Cannon to left of them,
Cannon behind them
Volley'd and thunder'd;
Storm'd at with shot and shell,
While horse and hero fell,
They that had fought so well
Came thro' the jaws of Death
Back from the mouth of Hell,
All that was left of them,
Left of six hundred.


CAPT. Rainbowbeard posted:

Me too.

Isn't the party limit 8 or 9 in this game? If you want to do it "by the book" your options are pretty much set in stone, IIRC.

I really liked the Moria area in this game. I won't say any more. I'm looking forward to great things from this LP.

The party limit is actually ten, which means you can have an extra character in addition to the 9 fellowship members. It's also worth noting that, with a couple of exceptions, you aren't even required to have the "canon" fellowship members. It's even possible to miss the opportunity to recruit some of them if you get careless.

What this means is that our fellowship can pretty much be whatever we want it to be.

I'm putting together the next update at this very moment, so it should be up soon! We'll have a choice to make at the end of it.

kalonZombie
May 24, 2010

D&D 3.5 Book of Erotic Fantasy


But with only 10 members, we can't make Revenge of the Hobbit: Let's Kick Smaug's Skeleton's rear end.

I need a party with 13 dwarves, only 4 of which get an actual personality!

(i love the hobbit please dont yell at me)

Leavemywife
Feb 7, 2012

That's not sweat. It's the blood from my fingers, since I can't stop updating.

My regrets are minimal.


kalonZombie posted:

But with only 10 members, we can't make Revenge of the Hobbit: Let's Kick Smaug's Skeleton's rear end.

I need a party with 13 dwarves, only 4 of which get an actual personality!

(i love the hobbit please dont yell at me)

gently caress YOU, I'LL YELL IF I drat WELL PLEASE YOU FILTHY HOOKER YOU GET NO DWARVES WITH PERSONALITIES BUT THEY'RE NOT DWARVES THEY'RE ACTUALLY GNOMES

And the party limit is ten? Sweet Jesus, I can't even think of that many Lord of the Rings characters. But, I just thought of something; is Tom Bombadil in this game? Can we recruit him? And just what the hell is he, anyway?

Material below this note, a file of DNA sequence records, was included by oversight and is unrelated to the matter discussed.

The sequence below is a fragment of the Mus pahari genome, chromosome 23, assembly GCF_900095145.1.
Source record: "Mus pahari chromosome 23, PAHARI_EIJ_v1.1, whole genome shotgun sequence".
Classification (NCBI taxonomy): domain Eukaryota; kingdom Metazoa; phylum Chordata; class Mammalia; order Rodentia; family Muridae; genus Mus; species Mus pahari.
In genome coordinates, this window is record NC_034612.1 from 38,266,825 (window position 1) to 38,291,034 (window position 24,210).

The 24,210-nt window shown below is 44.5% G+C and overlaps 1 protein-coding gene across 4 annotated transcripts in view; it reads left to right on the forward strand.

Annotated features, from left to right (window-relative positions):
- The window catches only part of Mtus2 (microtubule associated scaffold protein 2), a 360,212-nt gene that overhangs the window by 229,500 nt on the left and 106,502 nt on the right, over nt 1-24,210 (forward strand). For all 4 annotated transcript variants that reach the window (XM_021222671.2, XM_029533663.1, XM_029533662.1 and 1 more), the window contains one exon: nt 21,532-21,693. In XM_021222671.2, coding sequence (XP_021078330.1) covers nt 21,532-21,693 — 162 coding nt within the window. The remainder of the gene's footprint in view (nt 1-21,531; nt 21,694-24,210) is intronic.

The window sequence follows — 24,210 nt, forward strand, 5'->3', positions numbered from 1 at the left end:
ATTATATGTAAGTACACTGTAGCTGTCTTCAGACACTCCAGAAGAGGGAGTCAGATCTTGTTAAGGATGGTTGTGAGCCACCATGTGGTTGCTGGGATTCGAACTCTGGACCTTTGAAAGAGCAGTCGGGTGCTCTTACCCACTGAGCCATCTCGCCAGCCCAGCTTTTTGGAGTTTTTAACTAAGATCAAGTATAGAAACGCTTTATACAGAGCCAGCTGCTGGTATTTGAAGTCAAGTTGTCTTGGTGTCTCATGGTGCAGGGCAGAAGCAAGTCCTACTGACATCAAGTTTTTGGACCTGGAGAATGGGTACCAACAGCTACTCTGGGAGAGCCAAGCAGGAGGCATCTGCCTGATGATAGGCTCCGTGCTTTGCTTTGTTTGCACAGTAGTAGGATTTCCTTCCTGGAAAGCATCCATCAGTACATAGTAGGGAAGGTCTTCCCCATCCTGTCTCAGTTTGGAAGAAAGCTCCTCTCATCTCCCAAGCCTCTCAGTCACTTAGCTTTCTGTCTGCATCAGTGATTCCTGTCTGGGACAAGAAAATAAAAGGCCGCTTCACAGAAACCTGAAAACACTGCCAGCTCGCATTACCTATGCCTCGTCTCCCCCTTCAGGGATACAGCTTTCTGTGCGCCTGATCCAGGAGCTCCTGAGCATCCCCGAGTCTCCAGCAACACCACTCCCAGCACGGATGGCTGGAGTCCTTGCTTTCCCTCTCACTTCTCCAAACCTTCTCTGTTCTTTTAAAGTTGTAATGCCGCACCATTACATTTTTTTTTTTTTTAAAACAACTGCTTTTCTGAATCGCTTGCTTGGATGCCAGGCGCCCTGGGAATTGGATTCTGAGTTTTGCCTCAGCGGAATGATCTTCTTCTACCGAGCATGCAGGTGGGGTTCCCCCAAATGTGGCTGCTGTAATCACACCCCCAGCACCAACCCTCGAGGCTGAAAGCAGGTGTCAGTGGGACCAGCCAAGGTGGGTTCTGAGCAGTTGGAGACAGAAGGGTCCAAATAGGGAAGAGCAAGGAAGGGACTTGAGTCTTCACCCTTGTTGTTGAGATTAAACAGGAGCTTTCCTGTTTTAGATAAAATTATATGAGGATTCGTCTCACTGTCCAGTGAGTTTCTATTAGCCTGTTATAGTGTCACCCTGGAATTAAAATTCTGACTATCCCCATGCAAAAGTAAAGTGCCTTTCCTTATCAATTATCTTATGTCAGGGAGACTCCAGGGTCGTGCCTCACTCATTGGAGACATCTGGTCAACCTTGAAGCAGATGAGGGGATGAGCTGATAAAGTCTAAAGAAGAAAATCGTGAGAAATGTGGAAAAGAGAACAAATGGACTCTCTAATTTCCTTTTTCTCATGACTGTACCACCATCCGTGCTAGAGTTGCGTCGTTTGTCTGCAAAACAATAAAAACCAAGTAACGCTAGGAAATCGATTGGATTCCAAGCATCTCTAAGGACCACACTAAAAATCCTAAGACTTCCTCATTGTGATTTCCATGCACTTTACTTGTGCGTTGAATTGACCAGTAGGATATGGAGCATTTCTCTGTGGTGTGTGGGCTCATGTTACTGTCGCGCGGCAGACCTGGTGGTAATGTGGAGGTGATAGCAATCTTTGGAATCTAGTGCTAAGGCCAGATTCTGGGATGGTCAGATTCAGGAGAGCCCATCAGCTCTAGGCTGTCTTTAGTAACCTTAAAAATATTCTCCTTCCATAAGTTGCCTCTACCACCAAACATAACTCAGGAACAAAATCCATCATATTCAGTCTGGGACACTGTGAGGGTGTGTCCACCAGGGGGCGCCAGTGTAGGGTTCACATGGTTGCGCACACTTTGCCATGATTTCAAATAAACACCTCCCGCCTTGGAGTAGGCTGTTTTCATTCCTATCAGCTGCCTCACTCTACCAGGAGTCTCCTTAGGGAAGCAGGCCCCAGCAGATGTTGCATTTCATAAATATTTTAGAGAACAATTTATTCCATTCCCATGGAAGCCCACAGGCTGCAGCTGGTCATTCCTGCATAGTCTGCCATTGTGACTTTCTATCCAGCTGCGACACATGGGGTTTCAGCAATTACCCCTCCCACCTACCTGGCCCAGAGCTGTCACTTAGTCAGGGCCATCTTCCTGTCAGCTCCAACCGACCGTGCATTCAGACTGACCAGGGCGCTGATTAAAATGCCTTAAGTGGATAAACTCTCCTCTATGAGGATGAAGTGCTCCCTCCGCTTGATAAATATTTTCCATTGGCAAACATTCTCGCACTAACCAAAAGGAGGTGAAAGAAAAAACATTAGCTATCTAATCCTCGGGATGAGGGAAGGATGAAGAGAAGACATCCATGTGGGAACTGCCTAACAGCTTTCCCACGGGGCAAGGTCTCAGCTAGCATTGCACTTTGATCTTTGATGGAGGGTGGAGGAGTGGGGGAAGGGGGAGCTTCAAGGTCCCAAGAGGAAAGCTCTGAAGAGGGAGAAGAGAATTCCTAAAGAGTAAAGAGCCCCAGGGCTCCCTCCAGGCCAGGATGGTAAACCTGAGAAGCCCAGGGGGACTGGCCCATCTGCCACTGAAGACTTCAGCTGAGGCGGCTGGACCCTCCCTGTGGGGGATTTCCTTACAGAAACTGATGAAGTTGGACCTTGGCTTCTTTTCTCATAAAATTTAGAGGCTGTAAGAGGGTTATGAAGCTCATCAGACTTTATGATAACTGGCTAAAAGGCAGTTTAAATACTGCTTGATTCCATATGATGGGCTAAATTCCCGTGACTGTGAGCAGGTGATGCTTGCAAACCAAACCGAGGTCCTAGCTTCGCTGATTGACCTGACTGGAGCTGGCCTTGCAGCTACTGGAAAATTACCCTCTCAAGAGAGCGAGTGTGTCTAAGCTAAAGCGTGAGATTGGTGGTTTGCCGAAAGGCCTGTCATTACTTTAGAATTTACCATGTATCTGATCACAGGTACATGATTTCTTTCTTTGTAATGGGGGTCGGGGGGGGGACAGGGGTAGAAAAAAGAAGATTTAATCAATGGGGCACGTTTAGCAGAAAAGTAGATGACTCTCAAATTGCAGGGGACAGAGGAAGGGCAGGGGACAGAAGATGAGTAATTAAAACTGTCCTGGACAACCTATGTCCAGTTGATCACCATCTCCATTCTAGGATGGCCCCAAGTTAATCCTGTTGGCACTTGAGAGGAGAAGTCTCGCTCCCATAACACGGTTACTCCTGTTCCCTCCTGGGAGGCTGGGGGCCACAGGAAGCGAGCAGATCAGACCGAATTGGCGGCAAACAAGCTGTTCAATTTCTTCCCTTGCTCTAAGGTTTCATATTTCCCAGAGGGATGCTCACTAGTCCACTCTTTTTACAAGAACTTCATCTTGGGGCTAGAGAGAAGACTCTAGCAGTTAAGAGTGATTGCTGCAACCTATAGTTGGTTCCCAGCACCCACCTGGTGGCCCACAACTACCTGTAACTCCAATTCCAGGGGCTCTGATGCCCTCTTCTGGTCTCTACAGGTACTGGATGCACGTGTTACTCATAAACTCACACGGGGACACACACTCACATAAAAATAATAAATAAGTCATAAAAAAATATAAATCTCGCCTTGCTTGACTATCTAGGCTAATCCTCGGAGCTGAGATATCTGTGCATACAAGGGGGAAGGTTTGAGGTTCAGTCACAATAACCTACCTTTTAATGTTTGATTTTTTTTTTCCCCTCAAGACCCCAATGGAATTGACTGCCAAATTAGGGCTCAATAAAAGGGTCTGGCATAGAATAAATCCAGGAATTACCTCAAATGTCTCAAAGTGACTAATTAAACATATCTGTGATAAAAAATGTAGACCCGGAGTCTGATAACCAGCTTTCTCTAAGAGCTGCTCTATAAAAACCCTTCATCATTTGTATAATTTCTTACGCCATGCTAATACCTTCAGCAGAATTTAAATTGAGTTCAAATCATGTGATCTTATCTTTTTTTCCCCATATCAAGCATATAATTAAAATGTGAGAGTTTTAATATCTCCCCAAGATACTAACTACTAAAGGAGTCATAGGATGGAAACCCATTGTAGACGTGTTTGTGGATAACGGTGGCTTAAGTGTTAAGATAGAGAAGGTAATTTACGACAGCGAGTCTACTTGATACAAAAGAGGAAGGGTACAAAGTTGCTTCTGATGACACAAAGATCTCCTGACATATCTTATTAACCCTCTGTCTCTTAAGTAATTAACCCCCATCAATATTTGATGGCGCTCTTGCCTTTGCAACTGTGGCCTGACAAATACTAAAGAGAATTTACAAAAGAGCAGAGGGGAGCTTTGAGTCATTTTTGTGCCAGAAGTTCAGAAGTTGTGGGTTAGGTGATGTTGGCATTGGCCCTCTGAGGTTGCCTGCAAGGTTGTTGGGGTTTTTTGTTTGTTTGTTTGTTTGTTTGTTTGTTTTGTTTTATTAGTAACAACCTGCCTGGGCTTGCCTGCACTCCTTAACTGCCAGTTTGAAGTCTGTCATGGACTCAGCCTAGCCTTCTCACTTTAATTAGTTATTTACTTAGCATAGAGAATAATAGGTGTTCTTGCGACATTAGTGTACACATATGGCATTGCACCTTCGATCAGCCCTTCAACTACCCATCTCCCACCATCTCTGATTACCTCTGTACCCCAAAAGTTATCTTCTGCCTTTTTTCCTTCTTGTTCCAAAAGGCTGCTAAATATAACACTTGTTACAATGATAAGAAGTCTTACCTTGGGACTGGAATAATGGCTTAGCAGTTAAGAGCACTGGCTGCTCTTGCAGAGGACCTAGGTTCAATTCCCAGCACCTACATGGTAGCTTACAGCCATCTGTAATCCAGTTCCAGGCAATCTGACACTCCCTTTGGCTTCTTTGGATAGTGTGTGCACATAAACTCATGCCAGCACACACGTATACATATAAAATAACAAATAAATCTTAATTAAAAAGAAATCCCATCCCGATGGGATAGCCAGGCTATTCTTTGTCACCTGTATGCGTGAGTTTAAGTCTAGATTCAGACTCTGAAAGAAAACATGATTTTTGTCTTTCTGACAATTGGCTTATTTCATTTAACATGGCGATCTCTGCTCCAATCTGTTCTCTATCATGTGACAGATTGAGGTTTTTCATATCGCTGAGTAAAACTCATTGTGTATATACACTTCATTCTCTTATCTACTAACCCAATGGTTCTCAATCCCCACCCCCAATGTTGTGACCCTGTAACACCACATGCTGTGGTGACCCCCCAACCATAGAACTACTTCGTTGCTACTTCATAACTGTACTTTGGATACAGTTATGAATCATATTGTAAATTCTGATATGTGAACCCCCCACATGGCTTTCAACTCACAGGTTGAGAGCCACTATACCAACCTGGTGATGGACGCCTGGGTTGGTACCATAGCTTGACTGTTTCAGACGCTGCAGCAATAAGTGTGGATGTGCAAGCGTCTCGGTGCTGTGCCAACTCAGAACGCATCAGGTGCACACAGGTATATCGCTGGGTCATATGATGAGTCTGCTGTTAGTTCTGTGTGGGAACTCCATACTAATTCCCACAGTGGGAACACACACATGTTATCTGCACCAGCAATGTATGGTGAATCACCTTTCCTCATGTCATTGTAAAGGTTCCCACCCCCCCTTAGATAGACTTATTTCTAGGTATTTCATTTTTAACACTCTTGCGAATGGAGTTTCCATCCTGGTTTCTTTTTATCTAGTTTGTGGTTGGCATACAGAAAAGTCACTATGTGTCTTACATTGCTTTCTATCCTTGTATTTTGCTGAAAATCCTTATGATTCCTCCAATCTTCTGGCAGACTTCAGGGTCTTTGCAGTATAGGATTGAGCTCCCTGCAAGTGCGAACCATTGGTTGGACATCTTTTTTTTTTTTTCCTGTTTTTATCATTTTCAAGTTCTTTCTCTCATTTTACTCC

CrookedB
Jun 27, 2011

Stupid newbee

Sweet, I've played a lot of old obscure CRPGs, but I've never played this one. Should be fun to follow.

Are there any ways to regain your Will? Or is it just permanently reduced by wearing the ring?

Kaboom Dragoon
May 7, 2010

Gentlemen, welcome to SA.

Now vote this thread 5, or pay the price of insubordination!


Leavemywife posted:

And the party limit is ten? Sweet Jesus, I can't even think of that many Lord of the Rings characters. But, I just thought of something; is Tom Bombadil in this game? Can we recruit him? And just what the hell is he, anyway?

He's basically Satan.

Xander77
Apr 6, 2009

"A superstitious cowardly lot," right buddy?


Leavemywife posted:

[sub]And the party limit is ten? Sweet Jesus, I can't even think of that many Lord of the Rings characters.
Come on, they're easy enough to remember:
There's Frodo and his boyfriend/manservant. There's Gandalf. The other hobbits (at least two, given the plural). The elf and the dwarf. And two humans to round them out.

Then we've got Sauron, Saruman, Seoden (king of the horse people) and the other king of the other place that took a running jump off a cliff while on fire. (I don't think we'll have a chance to put them in the fellowship, but they're still characters that are easy to remember). There are nine nazgul, one for each fellowship member (also handy for making sure you've got the right number of humans and hobbits when accounting for the fellowship), and I honestly hope we'll manage to glitch at least one into our party.

There's Bill the Pony, a lot of orcs, that one chick who killed a Nazgul and his pterodactyl, her husband, and a bunch of interchangeable elves that don't join the fellowship. I think that's pretty much everyone in the LotR universe.

azren
Feb 13, 2011



I... wow, that was dark! It's one of those neat "what if" interpretations, like the Pokemon=Ash's coma dream, that's just so wonderfully fun about fiction. It's just plausible enough to make you wonder, but I don't for a second believe that was Tolkien's intention for the character.

In answer to the earlier question, Tom Bombadil is not just an enigma, he's kind of the enigma. Book-wise, he seems to be literally the only being who is completely and utterly unaffected by The Ring. He sees right through its power, and doesn't give a poo poo about it; The Ring does not affect him, it seems, because he wants for nothing he does not already have. The extent of his powers, as well as his true nature, are completely and utterly unknown. He feels to me kinda like a Jack-in-the-Green character mixed with the Wanderer at the Crossroads. The Old Forest and nearby areas are his domain, and he seems to have something of an absolute authority within that area. He's very much "old magic" in his presen... you know what, this is going on much farther, and with WAAAY more than I meant, so I'll just leave these here.
---
Anyway, this is really neat, and I'm looking forward to this! I'd be tempted to play along (if I could get a copy at all), but this kind of game is just too unforgiving for me. This coming from the man who plays Dark Souls...